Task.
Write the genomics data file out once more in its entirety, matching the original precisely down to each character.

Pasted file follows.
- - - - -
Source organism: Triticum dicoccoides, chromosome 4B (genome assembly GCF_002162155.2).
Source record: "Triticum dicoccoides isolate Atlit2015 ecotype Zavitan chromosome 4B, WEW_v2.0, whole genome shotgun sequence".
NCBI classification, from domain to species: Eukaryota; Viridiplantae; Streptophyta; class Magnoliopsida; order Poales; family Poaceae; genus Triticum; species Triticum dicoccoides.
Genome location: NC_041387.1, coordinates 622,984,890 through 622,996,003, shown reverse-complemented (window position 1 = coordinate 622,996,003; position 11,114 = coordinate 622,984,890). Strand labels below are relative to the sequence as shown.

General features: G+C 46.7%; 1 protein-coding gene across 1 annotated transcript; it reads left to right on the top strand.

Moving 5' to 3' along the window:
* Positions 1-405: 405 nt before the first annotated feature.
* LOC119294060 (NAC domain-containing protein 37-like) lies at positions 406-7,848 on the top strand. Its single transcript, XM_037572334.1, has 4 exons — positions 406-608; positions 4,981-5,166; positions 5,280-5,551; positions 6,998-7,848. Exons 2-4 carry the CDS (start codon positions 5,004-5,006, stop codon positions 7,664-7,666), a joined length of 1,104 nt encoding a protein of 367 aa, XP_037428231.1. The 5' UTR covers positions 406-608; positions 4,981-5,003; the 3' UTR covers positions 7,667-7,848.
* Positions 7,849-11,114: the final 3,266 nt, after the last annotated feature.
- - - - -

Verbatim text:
Source organism: Triticum dicoccoides, chromosome 4B (genome assembly GCF_002162155.2).
Source record: "Triticum dicoccoides isolate Atlit2015 ecotype Zavitan chromosome 4B, WEW_v2.0, whole genome shotgun sequence".
NCBI classification, from domain to species: Eukaryota; Viridiplantae; Streptophyta; class Magnoliopsida; order Poales; family Poaceae; genus Triticum; species Triticum dicoccoides.
Genome location: NC_041387.1, coordinates 622,984,890 through 622,996,003, shown reverse-complemented (window position 1 = coordinate 622,996,003; position 11,114 = coordinate 622,984,890). Strand labels below are relative to the sequence as shown.

General features: G+C 46.7%; 1 protein-coding gene across 1 annotated transcript; it reads left to right on the top strand.

Moving 5' to 3' along the window:
* Positions 1-405: 405 nt before the first annotated feature.
* LOC119294060 (NAC domain-containing protein 37-like) lies at positions 406-7,848 on the top strand. Its single transcript, XM_037572334.1, has 4 exons — positions 406-608; positions 4,981-5,166; positions 5,280-5,551; positions 6,998-7,848. Exons 2-4 carry the CDS (start codon positions 5,004-5,006, stop codon positions 7,664-7,666), a joined length of 1,104 nt encoding a protein of 367 aa, XP_037428231.1. The 5' UTR covers positions 406-608; positions 4,981-5,003; the 3' UTR covers positions 7,667-7,848.
* Positions 7,849-11,114: the final 3,266 nt, after the last annotated feature.